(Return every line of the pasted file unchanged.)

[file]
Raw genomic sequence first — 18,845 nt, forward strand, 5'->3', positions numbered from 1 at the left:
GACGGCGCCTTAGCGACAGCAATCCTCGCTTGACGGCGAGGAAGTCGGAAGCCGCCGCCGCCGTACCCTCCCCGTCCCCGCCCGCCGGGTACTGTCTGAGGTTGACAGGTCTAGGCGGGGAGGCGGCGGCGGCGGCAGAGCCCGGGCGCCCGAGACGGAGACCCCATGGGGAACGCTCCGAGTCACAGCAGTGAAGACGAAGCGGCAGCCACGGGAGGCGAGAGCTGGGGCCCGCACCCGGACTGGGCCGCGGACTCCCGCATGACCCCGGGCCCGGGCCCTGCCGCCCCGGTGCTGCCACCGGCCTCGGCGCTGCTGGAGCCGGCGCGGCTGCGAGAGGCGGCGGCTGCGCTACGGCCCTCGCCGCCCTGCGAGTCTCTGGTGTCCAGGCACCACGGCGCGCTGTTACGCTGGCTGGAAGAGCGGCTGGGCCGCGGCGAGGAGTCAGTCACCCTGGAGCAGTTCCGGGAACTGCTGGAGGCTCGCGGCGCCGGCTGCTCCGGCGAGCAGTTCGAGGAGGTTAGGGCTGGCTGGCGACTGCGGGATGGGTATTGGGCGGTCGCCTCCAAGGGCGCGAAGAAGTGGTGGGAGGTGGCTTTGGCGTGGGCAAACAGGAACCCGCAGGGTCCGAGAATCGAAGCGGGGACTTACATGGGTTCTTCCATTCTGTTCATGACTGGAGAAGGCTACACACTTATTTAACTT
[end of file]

Raw genomic sequence first — 18,845 nt, forward strand, 5'->3', positions numbered from 1 at the left:
GACGGCGCCTTAGCGACAGCAATCCTCGCTTGACGGCGAGGAAGTCGGAAGCCGCCGCCGCCGTACCCTCCCCGTCCCCGCCCGCCGGGTACTGTCTGAGGTTGACAGGTCTAGGCGGGGAGGCGGCGGCGGCGGCAGAGCCCGGGCGCCCGAGACGGAGACCCCATGGGGAACGCTCCGAGTCACAGCAGTGAAGACGAAGCGGCAGCCACGGGAGGCGAGAGCTGGGGCCCGCACCCGGACTGGGCCGCGGACTCCCGCATGACCCCGGGCCCGGGCCCTGCCGCCCCGGTGCTGCCACCGGCCTCGGCGCTGCTGGAGCCGGCGCGGCTGCGAGAGGCGGCGGCTGCGCTACGGCCCTCGCCGCCCTGCGAGTCTCTGGTGTCCAGGCACCACGGCGCGCTGTTACGCTGGCTGGAAGAGCGGCTGGGCCGCGGCGAGGAGTCAGTCACCCTGGAGCAGTTCCGGGAACTGCTGGAGGCTCGCGGCGCCGGCTGCTCCGGCGAGCAGTTCGAGGAGGTTAGGGCTGGCTGGCGACTGCGGGATGGGTATTGGGCGGTCGCCTCCAAGGGCGCGAAGAAGTGGTGGGAGGTGGCTTTGGCGTGGGCAAACAGGAACCCGCAGGGTCCGAGAATCGAAGCGGGGACTTACATGGGTTCTTCCATTCTGTTCATGACTGGAGAAGGCTACACACTTATTTAACTT